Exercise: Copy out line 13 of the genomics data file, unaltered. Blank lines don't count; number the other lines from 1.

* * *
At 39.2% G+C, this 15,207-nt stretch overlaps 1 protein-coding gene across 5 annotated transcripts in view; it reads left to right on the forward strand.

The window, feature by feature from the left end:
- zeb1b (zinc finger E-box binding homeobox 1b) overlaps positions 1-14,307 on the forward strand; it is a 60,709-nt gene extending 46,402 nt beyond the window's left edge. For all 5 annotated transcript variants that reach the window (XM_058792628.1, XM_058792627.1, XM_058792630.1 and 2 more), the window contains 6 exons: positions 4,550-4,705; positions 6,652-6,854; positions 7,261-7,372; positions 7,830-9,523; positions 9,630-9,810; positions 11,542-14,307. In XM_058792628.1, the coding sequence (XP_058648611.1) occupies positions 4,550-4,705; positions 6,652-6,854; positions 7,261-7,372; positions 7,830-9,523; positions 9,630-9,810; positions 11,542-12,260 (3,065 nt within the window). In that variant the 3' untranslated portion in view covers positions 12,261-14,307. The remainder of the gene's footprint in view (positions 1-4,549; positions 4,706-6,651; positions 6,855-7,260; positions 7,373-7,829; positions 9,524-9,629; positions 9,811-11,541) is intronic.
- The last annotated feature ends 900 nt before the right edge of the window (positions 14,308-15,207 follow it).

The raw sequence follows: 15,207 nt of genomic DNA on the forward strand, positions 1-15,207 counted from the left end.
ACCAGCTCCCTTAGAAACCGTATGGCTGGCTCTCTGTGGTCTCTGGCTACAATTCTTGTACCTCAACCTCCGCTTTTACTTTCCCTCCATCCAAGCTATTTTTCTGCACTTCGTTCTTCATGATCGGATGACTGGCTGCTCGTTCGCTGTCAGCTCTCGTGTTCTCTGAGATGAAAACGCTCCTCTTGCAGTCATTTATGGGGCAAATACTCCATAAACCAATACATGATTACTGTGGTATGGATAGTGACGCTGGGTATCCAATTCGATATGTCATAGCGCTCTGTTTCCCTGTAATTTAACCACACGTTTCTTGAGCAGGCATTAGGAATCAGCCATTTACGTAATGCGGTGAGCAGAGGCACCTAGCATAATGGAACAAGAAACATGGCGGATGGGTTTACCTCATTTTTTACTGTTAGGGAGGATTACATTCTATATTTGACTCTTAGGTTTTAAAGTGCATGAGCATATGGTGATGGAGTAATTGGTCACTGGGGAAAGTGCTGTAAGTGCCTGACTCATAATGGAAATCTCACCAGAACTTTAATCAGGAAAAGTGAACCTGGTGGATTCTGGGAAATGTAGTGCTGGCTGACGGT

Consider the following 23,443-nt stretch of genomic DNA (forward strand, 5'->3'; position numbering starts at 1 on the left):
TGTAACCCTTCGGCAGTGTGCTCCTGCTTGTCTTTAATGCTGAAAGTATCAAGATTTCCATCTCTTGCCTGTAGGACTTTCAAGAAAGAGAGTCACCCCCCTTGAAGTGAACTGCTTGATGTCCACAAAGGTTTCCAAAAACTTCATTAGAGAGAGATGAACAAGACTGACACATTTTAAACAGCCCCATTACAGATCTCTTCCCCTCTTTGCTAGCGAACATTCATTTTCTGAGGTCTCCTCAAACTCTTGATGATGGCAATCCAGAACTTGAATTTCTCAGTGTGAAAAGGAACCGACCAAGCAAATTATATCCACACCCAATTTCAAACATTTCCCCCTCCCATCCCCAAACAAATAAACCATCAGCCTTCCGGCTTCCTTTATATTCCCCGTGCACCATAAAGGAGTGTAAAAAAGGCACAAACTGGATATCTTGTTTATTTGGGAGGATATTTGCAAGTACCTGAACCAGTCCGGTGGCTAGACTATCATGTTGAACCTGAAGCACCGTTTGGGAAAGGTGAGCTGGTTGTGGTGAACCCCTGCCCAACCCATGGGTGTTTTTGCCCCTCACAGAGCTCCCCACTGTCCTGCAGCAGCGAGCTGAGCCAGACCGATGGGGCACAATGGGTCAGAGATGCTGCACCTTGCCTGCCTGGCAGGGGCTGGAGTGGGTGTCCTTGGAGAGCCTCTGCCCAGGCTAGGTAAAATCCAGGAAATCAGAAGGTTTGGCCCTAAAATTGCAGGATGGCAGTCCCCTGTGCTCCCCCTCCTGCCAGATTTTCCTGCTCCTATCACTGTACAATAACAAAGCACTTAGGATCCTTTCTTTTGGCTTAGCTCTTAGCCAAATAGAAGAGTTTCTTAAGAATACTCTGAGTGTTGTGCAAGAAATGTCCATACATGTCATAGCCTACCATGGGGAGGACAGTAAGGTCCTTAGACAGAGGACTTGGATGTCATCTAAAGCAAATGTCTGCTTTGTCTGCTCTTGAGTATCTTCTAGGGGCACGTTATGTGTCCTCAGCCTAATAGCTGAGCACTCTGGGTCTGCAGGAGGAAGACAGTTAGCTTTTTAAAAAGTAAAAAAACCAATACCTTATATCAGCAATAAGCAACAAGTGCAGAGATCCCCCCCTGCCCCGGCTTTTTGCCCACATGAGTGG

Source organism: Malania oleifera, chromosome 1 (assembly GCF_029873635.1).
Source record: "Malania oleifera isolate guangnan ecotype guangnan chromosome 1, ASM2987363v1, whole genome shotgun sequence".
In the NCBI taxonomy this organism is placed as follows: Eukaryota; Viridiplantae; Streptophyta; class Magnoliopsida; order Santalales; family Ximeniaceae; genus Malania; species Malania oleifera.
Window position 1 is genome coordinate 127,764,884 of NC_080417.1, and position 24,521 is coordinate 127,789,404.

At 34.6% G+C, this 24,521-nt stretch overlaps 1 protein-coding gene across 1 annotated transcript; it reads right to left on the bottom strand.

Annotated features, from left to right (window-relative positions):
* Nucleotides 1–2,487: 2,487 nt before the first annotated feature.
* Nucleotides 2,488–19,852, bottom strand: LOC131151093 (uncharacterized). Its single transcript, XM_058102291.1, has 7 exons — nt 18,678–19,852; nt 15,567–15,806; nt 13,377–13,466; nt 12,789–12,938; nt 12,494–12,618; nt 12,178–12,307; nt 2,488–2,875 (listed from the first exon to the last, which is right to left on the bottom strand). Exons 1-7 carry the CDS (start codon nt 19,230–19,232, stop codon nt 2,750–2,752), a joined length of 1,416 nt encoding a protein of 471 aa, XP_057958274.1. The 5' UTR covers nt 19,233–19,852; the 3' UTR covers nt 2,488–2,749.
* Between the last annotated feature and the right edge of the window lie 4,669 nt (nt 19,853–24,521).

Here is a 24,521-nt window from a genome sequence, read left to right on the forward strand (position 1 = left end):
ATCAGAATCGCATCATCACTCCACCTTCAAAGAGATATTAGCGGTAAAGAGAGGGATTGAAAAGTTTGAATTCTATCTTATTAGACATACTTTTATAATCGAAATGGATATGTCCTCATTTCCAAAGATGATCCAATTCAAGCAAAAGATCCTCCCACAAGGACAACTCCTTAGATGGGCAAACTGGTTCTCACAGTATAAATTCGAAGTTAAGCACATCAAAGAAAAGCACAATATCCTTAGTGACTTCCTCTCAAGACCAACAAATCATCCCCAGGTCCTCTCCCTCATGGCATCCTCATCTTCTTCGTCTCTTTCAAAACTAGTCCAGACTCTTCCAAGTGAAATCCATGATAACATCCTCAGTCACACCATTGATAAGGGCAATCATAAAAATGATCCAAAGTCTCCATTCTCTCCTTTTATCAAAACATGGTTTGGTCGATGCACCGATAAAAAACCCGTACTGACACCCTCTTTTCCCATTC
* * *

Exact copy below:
At 34.6% G+C, this 24,521-nt stretch overlaps 1 protein-coding gene across 1 annotated transcript; it reads right to left on the bottom strand.